Above gave me the idea to calculate the following way, since I could find out online that there is 888pcs (2pairs with 6 groups, in series, while individual group is parallel) cells in the product and the system is using 48V plus a DC to DC conversion.:

    Tesla is using 888pcs that probably are the 3 000mA (3.0Ah) Panasonic NCA cells (as is used in Model-S) for the Powerwall with 1 000 – 2 000 nominal charging cycles.
    These cells are divided in 2 pairs (serial), each with 6 groups (serial). One group is a giant 3.7V battery with some 74 cells in parallel.
    The nominal capacity is 888 cells á 3.0Ah= 2 664Ah x 3.7V= 9 857W. (The 10kW Powerpack?)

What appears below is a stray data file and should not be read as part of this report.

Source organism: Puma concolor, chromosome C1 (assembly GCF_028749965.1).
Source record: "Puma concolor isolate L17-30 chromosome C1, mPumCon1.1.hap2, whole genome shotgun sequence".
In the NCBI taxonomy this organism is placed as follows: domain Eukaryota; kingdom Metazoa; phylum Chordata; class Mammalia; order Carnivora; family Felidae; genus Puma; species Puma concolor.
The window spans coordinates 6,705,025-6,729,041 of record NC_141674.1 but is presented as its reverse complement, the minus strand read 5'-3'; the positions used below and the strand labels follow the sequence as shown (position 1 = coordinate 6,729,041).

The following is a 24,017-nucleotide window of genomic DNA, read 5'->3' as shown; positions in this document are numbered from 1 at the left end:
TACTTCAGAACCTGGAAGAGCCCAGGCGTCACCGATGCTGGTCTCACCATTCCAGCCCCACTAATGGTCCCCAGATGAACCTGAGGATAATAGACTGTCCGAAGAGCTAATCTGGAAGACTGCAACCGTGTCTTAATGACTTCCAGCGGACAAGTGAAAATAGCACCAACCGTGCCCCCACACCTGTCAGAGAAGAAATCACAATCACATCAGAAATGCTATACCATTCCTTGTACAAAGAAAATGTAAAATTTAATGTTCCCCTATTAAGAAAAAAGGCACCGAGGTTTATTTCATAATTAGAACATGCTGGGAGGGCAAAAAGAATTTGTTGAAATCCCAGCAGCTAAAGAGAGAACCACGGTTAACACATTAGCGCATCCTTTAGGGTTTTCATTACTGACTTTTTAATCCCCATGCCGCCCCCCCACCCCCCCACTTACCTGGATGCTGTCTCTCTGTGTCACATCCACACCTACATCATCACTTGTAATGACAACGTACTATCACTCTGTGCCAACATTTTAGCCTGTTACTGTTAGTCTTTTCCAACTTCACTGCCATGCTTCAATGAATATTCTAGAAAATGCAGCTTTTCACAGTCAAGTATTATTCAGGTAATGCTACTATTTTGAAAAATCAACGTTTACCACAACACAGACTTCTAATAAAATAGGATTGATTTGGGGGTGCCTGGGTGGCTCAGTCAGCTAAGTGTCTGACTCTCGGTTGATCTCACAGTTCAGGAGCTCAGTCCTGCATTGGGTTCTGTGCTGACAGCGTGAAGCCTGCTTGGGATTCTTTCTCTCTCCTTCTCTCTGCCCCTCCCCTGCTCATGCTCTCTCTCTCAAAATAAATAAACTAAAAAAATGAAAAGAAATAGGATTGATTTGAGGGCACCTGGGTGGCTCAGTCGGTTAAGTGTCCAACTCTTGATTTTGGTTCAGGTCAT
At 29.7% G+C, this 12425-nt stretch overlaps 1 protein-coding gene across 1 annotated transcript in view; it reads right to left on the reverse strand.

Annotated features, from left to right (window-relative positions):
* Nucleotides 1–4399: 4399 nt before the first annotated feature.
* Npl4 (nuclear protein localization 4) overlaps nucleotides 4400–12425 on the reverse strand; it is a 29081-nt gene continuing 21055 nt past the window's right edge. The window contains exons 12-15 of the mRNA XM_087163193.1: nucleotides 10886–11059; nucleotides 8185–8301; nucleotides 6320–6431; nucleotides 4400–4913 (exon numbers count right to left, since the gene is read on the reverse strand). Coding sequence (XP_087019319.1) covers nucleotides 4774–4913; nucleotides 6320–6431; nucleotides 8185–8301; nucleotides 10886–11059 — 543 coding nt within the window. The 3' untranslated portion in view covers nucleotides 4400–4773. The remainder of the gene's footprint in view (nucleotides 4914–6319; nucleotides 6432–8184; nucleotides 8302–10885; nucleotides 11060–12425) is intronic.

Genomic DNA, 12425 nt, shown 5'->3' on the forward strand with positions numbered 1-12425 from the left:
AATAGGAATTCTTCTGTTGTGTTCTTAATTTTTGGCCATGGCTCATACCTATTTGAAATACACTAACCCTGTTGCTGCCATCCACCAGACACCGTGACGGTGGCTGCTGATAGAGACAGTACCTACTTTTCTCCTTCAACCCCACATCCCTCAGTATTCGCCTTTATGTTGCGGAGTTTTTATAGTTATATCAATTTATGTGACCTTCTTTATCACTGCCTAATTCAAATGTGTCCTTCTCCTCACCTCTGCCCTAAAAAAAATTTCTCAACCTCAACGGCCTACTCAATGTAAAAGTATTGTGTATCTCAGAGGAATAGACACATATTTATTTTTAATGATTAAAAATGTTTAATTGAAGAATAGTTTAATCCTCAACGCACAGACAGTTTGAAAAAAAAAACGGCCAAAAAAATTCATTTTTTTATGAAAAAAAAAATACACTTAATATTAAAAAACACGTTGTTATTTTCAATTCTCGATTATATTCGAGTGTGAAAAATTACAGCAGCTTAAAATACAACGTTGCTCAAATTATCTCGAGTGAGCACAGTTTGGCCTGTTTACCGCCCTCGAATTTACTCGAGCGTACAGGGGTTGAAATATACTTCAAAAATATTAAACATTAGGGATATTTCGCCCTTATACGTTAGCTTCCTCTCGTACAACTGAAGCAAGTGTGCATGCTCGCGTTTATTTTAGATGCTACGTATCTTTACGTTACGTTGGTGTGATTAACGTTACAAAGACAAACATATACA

The nominal battery voltage for the system is: 2 (pair) x 6 (groups) x 3.7V= 44.4V.

    So how then, can Tesla give a 10 years warranty (5 000 cycles) with a 60 % capacity guarantee on their Powerwall?

    If the cells charging voltage is lowered to 4.1V (11% higher than the nominal voltage) the upside is that cycles increase to 2 000 – 4 000 theoretical cycles (5.5 – 11.0 years) but the downside is that the cell only reach 84 % of its capacity. If the charging voltage is lowered to 4.0V (8% higher than the nominal voltage) the cycles increase to 4 000 – 8 000 theoretical cycles (11.0 – 22.0 years) but then the cell only reach 72 % of its capacity.

    The 888 cells in the Powerwall in two pairs, each with 6 groups of 74 cells, creates a battery with a nominal voltage of 44.4V and since the system is a 48V system it gives a charging voltage that is 8 % higher than the nominal voltage, ending up with only 72 % capacity.
    So the 888 cells has a nominal capacity of 9 857W x 72 %= 7 097W (7kW) as is what Tesla specify.